Annals of Patriarchal Equilibrium: The Alewife and the Park Director

In the book History Matters, as well as the focused studies on which the book is based, Judith Bennett discusses the curious history of the medieval village alewife. She tracked the way that the internal ale-based economy worked, then, as ale shifted to beer, suddenly men took over the field. It turns out that beer, which kept better, could be made as a high value commercial product. With more money and status involved, women were gradually squeezed out. They lacked the capital to parlay their expertise in ale into commercial beer production. Moreover, the arrival of beer closed off some of the benefits of the less formal ale-economy that local women enjoyed.

Bennett used this case study as one of her examples of what she defined as the patriarchal equilibrium. Her argument is that sure, women’s experiences of work and wages have changes over time, but that the relative status of their work has remained flat. The great work transformations – women heading into the factories in the early industrial period – may look different in kind, but in status, nothing has really changed. When a field’s status rises, men take it over. When women enter a field, the status/remuneration drops. That’s the patriarchal equilibrium.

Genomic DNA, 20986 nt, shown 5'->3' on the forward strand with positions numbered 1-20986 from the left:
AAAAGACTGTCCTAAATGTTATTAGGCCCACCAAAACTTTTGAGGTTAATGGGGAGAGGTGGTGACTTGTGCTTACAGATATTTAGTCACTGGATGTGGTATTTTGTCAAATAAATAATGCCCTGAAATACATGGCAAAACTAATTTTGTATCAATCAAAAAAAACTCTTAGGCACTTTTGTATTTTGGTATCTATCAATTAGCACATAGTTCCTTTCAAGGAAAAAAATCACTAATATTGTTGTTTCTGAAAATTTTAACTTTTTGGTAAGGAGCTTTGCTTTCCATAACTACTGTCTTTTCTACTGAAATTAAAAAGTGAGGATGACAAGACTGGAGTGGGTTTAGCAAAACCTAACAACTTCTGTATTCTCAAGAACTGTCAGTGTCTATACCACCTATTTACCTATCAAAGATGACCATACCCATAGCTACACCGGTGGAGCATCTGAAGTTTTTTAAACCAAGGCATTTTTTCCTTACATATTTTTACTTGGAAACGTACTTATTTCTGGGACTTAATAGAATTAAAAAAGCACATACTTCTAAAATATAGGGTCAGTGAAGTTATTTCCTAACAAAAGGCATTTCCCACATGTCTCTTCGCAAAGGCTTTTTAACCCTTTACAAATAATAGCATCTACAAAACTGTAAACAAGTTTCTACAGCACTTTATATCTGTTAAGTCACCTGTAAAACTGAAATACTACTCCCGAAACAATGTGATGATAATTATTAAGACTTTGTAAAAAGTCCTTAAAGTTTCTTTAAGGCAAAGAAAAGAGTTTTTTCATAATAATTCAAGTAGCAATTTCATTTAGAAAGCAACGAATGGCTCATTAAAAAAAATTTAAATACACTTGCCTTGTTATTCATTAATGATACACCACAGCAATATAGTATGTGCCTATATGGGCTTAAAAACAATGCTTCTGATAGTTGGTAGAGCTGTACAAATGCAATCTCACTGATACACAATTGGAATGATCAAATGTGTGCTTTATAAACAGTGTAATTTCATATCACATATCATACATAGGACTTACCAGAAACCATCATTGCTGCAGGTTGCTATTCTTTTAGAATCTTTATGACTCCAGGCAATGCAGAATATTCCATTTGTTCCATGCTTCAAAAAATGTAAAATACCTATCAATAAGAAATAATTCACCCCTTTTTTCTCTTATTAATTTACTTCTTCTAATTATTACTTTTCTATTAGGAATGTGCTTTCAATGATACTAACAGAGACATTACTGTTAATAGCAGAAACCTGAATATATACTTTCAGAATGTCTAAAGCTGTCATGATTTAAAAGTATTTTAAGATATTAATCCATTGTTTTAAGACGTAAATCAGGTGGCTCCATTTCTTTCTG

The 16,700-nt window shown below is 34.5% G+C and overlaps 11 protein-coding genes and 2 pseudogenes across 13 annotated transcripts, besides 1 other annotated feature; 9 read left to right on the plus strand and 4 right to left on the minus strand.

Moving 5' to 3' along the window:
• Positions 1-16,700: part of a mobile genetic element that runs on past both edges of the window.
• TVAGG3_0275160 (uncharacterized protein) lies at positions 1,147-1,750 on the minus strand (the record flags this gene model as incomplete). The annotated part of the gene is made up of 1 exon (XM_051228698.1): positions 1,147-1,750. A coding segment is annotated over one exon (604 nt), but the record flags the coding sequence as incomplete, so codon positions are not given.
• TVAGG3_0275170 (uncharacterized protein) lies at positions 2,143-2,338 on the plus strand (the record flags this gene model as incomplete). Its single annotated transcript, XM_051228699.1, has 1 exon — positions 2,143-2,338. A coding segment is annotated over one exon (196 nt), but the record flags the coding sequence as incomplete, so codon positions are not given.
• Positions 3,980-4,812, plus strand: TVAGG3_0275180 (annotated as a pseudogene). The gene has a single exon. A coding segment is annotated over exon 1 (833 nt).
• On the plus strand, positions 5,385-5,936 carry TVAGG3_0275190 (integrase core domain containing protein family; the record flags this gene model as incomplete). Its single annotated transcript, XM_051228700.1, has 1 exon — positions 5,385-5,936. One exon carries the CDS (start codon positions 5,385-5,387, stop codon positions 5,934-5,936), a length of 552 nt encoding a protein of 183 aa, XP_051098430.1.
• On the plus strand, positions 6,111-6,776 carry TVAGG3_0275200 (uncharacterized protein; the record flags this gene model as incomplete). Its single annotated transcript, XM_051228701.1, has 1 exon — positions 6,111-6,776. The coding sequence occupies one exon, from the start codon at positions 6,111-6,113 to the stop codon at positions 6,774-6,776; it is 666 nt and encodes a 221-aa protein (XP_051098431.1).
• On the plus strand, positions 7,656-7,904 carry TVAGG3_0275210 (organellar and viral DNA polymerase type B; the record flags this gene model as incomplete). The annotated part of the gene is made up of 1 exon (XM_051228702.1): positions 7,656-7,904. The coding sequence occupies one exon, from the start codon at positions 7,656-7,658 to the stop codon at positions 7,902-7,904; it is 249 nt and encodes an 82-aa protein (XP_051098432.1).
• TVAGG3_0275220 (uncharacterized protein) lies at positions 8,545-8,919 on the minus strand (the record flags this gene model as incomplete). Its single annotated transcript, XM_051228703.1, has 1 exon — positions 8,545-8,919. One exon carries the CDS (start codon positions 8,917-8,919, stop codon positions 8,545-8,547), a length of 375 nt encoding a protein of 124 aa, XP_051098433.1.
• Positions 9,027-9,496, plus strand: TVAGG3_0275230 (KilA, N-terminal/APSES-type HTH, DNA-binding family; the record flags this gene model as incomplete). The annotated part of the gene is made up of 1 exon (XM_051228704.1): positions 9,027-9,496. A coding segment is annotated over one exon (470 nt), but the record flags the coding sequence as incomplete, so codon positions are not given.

Yesterday, New York Times reporter Claire Cain Miller wrote a piece on the same phenomenon:

Once women start doing a job, “It just doesn’t look like it’s as important to the bottom line or requires as much skill,” said Paula England, a sociology professor at New York University. “Gender bias sneaks into those decisions.”

She is a co-author of one of the most comprehensive studies of the phenomenon, using United States census data from 1950 to 2000, when the share of women increased in many jobs. The study, which she conducted with Asaf Levanon, of the University of Haifa in Israel, and Paul Allison of the University of Pennsylvania, found that when women moved into occupations in large numbers, those jobs began paying less even after controlling for education, work experience, skills, race and geography…

A striking example is to be found in the field of recreation — working in parks or leading camps — which went from predominantly male to female from 1950 to 2000. Median hourly wages in this field declined 57 percentage points, accounting for the change in the value of the dollar, according to a complex formula used by Professor Levanon. The job of ticket agent also went from mainly male to female during this period, and wages dropped 43 percentage points.

England seems more sure this is about intentional gender bias, whereas Bennett, working in a remote period, argues a little more abstractly about broader patriarchal forces. Still, the phenomenon tracks across time.

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